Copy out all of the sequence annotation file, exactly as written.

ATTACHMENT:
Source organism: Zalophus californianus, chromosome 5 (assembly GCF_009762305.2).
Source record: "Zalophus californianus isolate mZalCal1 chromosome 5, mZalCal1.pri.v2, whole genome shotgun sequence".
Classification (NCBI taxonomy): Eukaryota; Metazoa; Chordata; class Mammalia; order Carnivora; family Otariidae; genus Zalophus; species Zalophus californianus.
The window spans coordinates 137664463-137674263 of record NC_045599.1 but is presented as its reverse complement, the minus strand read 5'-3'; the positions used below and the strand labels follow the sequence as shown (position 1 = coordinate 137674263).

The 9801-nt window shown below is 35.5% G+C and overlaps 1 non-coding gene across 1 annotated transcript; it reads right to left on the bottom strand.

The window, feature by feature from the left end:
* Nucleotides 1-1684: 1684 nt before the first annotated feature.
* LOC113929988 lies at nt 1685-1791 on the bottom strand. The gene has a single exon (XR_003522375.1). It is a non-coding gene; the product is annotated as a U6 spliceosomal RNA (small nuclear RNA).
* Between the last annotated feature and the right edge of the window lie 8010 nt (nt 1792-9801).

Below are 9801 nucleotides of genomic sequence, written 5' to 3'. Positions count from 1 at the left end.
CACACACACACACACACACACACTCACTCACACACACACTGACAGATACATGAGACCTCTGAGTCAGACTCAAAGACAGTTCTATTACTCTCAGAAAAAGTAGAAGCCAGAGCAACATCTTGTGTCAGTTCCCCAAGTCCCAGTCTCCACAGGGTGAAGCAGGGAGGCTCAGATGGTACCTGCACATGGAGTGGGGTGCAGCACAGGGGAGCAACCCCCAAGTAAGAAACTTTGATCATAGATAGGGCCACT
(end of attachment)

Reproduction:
Source organism: Zalophus californianus, chromosome 5 (assembly GCF_009762305.2).
Source record: "Zalophus californianus isolate mZalCal1 chromosome 5, mZalCal1.pri.v2, whole genome shotgun sequence".
Classification (NCBI taxonomy): Eukaryota; Metazoa; Chordata; class Mammalia; order Carnivora; family Otariidae; genus Zalophus; species Zalophus californianus.
The window spans coordinates 137664463-137674263 of record NC_045599.1 but is presented as its reverse complement, the minus strand read 5'-3'; the positions used below and the strand labels follow the sequence as shown (position 1 = coordinate 137674263).

The 9801-nt window shown below is 35.5% G+C and overlaps 1 non-coding gene across 1 annotated transcript; it reads right to left on the bottom strand.

The window, feature by feature from the left end:
* Nucleotides 1-1684: 1684 nt before the first annotated feature.
* LOC113929988 lies at nt 1685-1791 on the bottom strand. The gene has a single exon (XR_003522375.1). It is a non-coding gene; the product is annotated as a U6 spliceosomal RNA (small nuclear RNA).
* Between the last annotated feature and the right edge of the window lie 8010 nt (nt 1792-9801).

Below are 9801 nucleotides of genomic sequence, written 5' to 3'. Positions count from 1 at the left end.
CACACACACACACACACACACACTCACTCACACACACACTGACAGATACATGAGACCTCTGAGTCAGACTCAAAGACAGTTCTATTACTCTCAGAAAAAGTAGAAGCCAGAGCAACATCTTGTGTCAGTTCCCCAAGTCCCAGTCTCCACAGGGTGAAGCAGGGAGGCTCAGATGGTACCTGCACATGGAGTGGGGTGCAGCACAGGGGAGCAACCCCCAAGTAAGAAACTTTGATCATAGATAGGGCCACT